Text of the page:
Rescuing Nutritious Foods

Rescuing Nutritious Foods image

Written by Sarah Huber, RDN, Nutrition Manager at Gleaners Food Bank

Every year, approximately 40 million Americans face the challenge of not having enough nutritious food to live an active, healthy life. At the same time, an average of 197 million pounds of perfectly safe and edible food goes into our landfills every day. In fact, about 30-40% of our food supply never gets eaten. Picture this - you go to the grocery store to do your weekly shopping, and you bring home 3 bags full of food. When you walk into your kitchen, you immediately dump one entire bag in the trash. What a waste! This may seem like an extreme example, but it speaks to the alarming and contradicting reality of both food waste and food insecurity in America.

Reducing food waste not only can help consumers save money, but it can also diminish negative effects on the environment (such as greenhouse gas emissions and loss of natural resources) and promote improved food security in our nation and across the globe. Food banks like Gleaners are doing their part to divert all kinds of food from landfills to the plates of millions of Americans who don’t have consistent access to nutritious foods. Follow these 5 tips to learn how you can do your part to reduce food waste at home:

  1. Buy only what you need. Check to see what you already have in your fridge, freezer, and pantry before going shopping. Make a grocery list and stick to it when you’re at the store, and only buy bulk foods or sale items if you can eat them before they spoil.
  2. Eat what you buy. Plan to eat foods with a shorter shelf life first, and keep your kitchen clean and organized so you can easily see what you have on hand. Be creative with leftovers or produce past its prime by adding to stews, casseroles, or smoothies. If you notice that you are consistently throwing away the same types of food, buy them less often or look up recipes to use them in different ways.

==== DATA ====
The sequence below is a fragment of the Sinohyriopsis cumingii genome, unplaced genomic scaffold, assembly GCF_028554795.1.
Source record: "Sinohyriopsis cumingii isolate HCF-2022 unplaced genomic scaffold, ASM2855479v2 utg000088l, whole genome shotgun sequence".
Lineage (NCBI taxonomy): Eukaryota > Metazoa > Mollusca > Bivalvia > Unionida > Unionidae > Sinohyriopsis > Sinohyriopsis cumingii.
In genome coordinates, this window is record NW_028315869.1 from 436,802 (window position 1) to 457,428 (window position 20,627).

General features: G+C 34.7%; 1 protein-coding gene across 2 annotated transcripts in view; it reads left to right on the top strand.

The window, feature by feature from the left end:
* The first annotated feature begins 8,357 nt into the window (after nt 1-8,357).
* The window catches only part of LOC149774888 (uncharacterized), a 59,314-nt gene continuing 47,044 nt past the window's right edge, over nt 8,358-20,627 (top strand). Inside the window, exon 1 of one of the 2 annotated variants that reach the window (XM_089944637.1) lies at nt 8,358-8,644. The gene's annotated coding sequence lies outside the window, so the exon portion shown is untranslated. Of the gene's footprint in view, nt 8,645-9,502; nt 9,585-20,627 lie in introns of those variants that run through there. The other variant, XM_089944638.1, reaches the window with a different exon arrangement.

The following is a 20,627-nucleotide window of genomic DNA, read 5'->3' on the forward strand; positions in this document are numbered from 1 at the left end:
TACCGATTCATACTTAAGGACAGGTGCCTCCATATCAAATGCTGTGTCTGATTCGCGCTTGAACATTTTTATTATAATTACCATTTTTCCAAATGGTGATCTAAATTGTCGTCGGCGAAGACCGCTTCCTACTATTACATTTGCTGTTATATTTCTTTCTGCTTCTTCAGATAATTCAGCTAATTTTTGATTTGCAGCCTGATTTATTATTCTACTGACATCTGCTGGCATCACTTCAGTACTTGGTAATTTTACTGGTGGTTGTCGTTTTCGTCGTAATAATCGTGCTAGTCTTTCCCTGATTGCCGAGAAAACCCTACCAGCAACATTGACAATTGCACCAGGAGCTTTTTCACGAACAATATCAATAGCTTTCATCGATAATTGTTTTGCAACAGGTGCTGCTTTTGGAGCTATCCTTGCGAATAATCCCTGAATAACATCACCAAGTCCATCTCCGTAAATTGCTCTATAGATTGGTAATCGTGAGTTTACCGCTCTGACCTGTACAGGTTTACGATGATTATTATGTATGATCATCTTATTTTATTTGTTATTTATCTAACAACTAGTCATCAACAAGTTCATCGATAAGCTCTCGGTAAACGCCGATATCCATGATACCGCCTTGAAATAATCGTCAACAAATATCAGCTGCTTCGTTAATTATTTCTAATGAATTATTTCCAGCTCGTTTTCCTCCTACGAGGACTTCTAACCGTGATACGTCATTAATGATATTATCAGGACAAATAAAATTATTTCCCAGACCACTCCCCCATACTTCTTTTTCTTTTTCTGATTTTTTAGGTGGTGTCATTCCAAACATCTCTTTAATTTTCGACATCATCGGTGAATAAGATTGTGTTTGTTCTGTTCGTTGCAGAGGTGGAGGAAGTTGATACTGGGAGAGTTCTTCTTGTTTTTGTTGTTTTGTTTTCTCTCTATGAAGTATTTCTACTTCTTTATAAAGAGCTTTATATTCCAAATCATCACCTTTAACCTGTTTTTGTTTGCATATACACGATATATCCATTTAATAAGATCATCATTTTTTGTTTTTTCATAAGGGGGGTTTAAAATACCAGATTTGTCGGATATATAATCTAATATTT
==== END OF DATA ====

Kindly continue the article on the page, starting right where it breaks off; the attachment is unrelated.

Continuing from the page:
3. Store food properly. Refrigerate or freeze prepared foods within 2 hours of making it, store raw meat and fish separately from other foods, and avoid exposing shelf-stable foods to high temperatures, chemical products, or pests. Wash produce just before using it to prevent mold or faster spoilage that can happen when fruits and vegetables are stored washed.
  4. Know your dates. Most dates printed on packaged foods are quality dates determined by the manufacturer, not expiration dates. For example, “sell by” dates tell stores how long to display a product and “best if used by” or “use by” dates indicate how long the product will have the best flavor or quality. Most foods are safe past the date listed, but be sure to discard any foods that have an unusual odor or texture, visible mold, or severely damaged packaging. Clearly label and date all foods that you freeze yourself so you don’t have to guess what they are later.
  5. Avoid the trash can. If you have food that is safe and edible but you just can’t use it, check with your local food pantry or soup kitchen to see if they can take it. You can also share extra food with neighbors, friends, and family members. Create a compost bin to recycle food scraps into rich soil for your yard or garden. Many cities and private companies offer composting pick-up programs if you can’t use the compost yourself.

For more information on storage tips and product dates, click here or download the FoodKeeper app on your smartphone.

Want to test your food waste knowledge? Take the Feeding America “Waste It or Taste It” quiz here!

Sources:

https://www.feedingamerica.org/our-work/our-approach/reduce-food-waste

www.usda.gov/oce/foodwaste/faqs.htm

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